Lana Del Rey

Ultraviolence (Interscope)

Phases & Stages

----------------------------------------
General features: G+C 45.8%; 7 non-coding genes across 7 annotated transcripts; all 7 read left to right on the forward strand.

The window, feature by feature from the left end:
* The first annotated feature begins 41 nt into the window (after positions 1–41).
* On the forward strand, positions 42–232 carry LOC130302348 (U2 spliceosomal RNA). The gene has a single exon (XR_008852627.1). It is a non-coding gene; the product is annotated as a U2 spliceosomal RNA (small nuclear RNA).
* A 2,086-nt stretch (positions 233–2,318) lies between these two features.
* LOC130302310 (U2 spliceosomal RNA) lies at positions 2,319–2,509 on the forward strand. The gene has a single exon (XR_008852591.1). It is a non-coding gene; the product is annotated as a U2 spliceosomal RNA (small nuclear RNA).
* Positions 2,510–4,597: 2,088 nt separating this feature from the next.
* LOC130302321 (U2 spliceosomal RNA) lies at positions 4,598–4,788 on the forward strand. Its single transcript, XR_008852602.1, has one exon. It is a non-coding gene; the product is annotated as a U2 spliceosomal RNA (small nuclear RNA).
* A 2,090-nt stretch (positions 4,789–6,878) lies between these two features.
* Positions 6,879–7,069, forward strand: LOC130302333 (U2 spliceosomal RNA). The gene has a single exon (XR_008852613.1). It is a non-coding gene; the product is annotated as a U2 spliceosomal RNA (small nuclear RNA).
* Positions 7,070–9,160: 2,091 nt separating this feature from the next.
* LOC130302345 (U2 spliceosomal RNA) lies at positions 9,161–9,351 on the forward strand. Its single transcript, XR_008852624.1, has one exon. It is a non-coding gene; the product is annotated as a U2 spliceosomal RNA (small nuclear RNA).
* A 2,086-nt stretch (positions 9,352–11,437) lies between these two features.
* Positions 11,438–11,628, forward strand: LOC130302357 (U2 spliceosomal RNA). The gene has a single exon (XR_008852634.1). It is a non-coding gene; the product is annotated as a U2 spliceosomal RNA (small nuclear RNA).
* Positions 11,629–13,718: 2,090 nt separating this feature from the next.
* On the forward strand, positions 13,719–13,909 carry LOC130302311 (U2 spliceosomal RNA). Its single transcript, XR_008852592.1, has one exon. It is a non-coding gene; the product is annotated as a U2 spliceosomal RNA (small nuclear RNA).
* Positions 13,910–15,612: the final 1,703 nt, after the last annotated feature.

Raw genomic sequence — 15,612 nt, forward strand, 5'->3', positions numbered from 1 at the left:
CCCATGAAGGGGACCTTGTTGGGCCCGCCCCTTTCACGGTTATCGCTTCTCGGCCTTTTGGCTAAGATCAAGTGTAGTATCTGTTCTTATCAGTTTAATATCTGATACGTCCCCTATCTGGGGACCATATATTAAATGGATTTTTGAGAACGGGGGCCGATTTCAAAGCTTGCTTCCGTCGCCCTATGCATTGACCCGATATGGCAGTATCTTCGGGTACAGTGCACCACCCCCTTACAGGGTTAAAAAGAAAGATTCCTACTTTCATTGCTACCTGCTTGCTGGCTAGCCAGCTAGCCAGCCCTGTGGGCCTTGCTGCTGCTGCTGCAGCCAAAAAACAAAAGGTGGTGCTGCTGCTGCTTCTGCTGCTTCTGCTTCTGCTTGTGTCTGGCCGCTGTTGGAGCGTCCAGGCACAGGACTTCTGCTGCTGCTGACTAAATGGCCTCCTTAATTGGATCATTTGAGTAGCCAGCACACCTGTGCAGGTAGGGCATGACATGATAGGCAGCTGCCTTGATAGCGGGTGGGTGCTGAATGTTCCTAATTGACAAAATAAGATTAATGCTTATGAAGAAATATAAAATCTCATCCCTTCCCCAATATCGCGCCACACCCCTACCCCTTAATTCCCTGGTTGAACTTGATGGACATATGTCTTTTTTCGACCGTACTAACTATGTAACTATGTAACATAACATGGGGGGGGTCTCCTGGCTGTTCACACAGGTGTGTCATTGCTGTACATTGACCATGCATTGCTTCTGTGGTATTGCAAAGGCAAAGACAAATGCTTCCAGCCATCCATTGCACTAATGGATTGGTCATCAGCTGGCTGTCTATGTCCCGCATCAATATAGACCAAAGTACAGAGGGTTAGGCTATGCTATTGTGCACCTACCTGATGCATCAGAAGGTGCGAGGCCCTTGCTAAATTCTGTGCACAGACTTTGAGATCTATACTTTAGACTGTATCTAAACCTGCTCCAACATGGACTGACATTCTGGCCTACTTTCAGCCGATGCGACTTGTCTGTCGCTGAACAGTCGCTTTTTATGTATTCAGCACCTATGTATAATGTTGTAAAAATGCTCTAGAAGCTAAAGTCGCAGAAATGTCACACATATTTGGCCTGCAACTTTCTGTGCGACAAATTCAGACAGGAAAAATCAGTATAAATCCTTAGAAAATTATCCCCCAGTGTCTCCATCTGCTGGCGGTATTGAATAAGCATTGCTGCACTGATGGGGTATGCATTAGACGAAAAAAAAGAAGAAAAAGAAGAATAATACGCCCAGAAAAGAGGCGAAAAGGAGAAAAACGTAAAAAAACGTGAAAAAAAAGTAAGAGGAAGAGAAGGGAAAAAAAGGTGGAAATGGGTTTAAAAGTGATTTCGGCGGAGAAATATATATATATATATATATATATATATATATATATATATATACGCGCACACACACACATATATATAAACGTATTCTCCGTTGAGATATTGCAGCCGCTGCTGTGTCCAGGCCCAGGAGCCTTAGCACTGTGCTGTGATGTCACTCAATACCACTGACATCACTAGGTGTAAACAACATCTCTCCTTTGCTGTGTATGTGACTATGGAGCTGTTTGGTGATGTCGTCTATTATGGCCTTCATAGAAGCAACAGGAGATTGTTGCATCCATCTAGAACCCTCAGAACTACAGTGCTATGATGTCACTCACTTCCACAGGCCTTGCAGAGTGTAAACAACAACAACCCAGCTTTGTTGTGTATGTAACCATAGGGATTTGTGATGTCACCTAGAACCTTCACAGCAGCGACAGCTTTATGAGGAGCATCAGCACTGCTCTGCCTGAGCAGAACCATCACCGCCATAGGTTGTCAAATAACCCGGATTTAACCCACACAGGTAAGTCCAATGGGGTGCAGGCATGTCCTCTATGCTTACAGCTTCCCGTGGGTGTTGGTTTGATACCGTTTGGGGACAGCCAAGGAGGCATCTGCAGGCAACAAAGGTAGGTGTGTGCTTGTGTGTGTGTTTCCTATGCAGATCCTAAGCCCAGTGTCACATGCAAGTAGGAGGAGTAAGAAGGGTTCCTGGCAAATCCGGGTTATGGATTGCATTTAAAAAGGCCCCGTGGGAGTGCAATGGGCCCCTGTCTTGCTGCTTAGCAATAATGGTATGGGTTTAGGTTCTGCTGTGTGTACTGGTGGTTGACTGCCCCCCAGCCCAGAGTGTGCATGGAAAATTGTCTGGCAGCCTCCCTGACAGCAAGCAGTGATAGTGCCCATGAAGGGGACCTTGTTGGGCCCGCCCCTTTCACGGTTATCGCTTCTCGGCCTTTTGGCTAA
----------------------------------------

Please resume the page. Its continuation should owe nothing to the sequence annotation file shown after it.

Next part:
For every part "idiot" that her image projects – the put-on pout, that doubtful persona – Lana Del Rey's equal parts savant. The dichotomy makes songstress Elizabeth Grant hard to peg. Ultraviolence marks the Angeleno's third album in four years, produced by the Black Keys' Dan Auerbach into dark, lush gloom-pop. The heiress-turned-songwriter spins tragic tales that further an intrigue somehow only mounting, yet they're just dubious enough to keep any artistic credibility at a cautious arm's length and thus perpetuate her core polarity. A recovering alcoholic since 15, Del Rey, now 29, isn't afraid to cannonball into the dark and taboo, warningly forthright from the get-go. Opener "Cruel World" acknowledges the controversy: "Everybody knows that I'm a mess, I'm crazy." In "Sad Girl," she recounts "being a mistress on the side," while the tongue-in-cheek "Fucked My Way to the Top" speaks for itself. Ultimately, it's this brazenness that makes Lana Del Rey appear humanly vulnerable, and more importantly, creatively viable.

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